Women now live longer than men even in poorest countries

Apr 07, 2006

2006 is likely to be the first year in human history when, across almost all the world, women can expect to outlive men, say researchers from the University of Bristol and the University of Sheffield in this week's BMJ.

The trend towards this remarkable achievement will probably be confirmed this week in the 2006 world health report.

"We tend to forget that in many countries of the world women could expect, until recently, to live fewer years than men and that maternal death in particular remains a big killer," write Professor George Davey Smith of the University’s Department of Social Medicine and colleagues.

In Europe, men last outlived women in the Netherlands in 1860 and in Italy in 1889. Elsewhere females' life expectancy has long exceeded males': in Sweden since 1751, Denmark since 1835, England and Wales since 1841.

But in all western European countries the life expectancy gap between women and men is now narrowing.

Greater emancipation has freed women to demand better health care and to behave more like men, and most importantly to smoke, say the authors. As this transition is so recent, the processes driving it cannot be purely biological: they relate primarily to social change.

"We must remember, though, that life expectancy data apply from birth onwards, so the picture would be different in some countries if life expectancy from conception was considered," they add.

"But even the life expectancy from birth may not be a permanent achievement, given that the largest remaining untapped market for cigarettes in the world is made up of women living in poorer countries," they conclude.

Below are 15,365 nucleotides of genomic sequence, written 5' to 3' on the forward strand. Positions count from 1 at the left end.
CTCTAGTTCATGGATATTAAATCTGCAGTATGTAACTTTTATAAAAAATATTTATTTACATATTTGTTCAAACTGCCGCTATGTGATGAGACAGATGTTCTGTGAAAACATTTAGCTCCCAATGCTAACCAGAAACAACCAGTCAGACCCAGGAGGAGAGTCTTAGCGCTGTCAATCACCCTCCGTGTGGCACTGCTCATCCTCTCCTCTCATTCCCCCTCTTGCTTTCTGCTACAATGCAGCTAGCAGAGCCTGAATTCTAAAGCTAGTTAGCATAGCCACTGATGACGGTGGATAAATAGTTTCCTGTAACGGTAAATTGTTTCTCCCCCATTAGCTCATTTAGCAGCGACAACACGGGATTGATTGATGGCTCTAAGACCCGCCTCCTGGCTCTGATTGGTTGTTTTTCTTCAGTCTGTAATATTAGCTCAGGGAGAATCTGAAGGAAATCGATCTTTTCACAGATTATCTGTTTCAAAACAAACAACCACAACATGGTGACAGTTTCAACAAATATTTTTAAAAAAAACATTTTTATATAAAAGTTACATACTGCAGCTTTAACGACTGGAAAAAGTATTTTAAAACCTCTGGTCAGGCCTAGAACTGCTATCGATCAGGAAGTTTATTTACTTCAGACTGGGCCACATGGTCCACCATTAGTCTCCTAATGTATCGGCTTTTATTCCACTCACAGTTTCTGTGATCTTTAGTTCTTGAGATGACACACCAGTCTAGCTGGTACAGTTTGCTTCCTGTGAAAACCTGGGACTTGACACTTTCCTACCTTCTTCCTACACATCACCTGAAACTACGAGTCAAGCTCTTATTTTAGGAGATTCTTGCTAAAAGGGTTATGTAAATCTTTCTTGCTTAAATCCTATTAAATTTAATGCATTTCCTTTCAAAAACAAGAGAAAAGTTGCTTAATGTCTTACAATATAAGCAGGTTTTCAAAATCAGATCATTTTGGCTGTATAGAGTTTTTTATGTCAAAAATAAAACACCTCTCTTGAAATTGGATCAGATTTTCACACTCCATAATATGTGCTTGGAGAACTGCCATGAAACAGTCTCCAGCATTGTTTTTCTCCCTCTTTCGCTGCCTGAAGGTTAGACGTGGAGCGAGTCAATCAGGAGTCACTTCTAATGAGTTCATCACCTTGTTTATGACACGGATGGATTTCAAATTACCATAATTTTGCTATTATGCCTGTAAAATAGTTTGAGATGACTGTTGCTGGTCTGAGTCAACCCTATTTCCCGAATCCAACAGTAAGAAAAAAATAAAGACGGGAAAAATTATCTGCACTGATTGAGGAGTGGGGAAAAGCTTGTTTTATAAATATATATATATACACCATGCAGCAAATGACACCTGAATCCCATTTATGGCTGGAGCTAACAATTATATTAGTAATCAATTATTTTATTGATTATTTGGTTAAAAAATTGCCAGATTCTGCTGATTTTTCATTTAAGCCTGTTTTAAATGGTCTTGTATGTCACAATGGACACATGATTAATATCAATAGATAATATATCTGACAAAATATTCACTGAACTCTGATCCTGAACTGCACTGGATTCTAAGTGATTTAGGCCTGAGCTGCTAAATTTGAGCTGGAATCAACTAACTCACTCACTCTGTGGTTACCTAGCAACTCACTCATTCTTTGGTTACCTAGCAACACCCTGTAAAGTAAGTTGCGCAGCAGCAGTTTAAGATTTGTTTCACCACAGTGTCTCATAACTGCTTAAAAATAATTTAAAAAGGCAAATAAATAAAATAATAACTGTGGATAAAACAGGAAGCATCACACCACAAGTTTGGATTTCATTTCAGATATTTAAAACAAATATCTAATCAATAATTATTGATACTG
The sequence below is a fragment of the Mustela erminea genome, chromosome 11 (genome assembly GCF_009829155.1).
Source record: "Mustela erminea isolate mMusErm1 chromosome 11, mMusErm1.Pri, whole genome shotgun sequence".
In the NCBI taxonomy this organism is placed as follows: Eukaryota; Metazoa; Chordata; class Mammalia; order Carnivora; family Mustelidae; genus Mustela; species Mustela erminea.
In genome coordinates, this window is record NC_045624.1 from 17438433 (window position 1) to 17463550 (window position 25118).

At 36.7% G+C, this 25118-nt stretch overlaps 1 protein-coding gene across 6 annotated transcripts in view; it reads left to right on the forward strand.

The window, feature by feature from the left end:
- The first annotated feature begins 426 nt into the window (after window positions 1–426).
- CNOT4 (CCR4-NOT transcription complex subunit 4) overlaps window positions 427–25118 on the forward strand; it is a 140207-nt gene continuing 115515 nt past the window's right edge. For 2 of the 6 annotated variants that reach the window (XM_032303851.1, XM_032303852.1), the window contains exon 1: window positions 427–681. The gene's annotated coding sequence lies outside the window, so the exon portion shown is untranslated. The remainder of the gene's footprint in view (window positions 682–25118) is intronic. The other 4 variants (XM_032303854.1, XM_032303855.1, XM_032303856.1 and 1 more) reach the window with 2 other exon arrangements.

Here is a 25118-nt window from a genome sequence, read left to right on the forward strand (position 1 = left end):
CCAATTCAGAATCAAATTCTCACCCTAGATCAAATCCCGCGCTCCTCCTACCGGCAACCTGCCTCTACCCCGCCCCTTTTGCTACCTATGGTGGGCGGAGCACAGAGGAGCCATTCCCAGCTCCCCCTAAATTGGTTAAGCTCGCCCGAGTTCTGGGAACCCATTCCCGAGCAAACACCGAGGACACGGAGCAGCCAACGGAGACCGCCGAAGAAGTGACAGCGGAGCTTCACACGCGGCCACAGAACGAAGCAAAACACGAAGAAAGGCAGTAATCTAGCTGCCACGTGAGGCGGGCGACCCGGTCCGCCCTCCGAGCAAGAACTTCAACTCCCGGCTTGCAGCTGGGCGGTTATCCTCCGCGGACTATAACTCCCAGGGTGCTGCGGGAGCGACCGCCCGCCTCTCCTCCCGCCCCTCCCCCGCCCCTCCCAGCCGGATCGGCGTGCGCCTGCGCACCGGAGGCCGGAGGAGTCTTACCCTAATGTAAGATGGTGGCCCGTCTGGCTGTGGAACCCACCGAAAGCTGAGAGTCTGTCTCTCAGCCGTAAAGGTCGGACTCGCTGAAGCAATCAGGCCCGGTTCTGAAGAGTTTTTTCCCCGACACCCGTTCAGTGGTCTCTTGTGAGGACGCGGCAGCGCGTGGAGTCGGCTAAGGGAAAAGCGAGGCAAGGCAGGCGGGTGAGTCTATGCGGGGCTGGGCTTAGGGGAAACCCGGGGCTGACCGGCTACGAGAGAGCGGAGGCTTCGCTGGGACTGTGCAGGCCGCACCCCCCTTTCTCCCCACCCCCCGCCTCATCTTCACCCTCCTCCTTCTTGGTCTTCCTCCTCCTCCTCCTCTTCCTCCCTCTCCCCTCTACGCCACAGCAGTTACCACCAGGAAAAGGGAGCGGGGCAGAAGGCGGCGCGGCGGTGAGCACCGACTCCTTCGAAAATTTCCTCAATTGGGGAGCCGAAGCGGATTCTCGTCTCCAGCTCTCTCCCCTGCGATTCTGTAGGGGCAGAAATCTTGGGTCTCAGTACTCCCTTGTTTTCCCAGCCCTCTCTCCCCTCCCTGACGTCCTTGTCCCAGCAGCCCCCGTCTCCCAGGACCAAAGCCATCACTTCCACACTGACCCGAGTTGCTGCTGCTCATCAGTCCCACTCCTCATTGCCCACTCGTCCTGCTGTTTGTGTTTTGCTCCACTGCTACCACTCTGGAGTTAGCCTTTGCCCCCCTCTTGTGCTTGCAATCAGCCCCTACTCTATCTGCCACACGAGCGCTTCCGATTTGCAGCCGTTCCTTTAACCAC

Source: University of Bristol

Explore further: Decision cascades in social networks

add to favorites email to friend print save as pdf

Related Stories

Trawling makes for skinny flatfish

Dec 11, 2014

Trawling the seabed doesn't just remove some of the fishes living there; it also makes some of the survivors thinner and less healthy by forcing them to use more energy finding less nutritious food.

Many parenting apps are reinforcing the gender divide

Nov 06, 2014

Almost every day, a smartphone app emerges offering some new and exciting functionality. But it's come to my attention that many of these apps are continuing an old trend: they are purveyors of gender-based ...

In Amazon wars, bands of brothers-in-law

Oct 27, 2014

When Yanomamö men in the Amazon raided villages and killed decades ago, they formed alliances with men in other villages rather than just with close kin like chimpanzees do. And the spoils of war came from ...

World population likely to peak by 2070

Oct 23, 2014

World population will likely peak at around 9.4 billion around 2070 and then decline to around 9 billion by 2100, according to new population projections from IIASA researchers, published in a new book, World Population and ...

Recommended for you

Study sheds new light on the diet of extinct animals

7 hours ago

A study of tooth enamel in mammals living today in the equatorial forest of Gabon could ultimately shed light on the diet of long extinct animals, according to new research from the University of Bristol.

Decision cascades in social networks

9 hours ago

How do people in a social network behave? How are opinions, decisions and behaviors of individuals influenced by their online networks? Can the application of math help answer these questions?

User comments : 0

Please sign in to add a comment. Registration is free, and takes less than a minute. Read more

Click here to reset your password.
Sign in to get notified via email when new comments are made.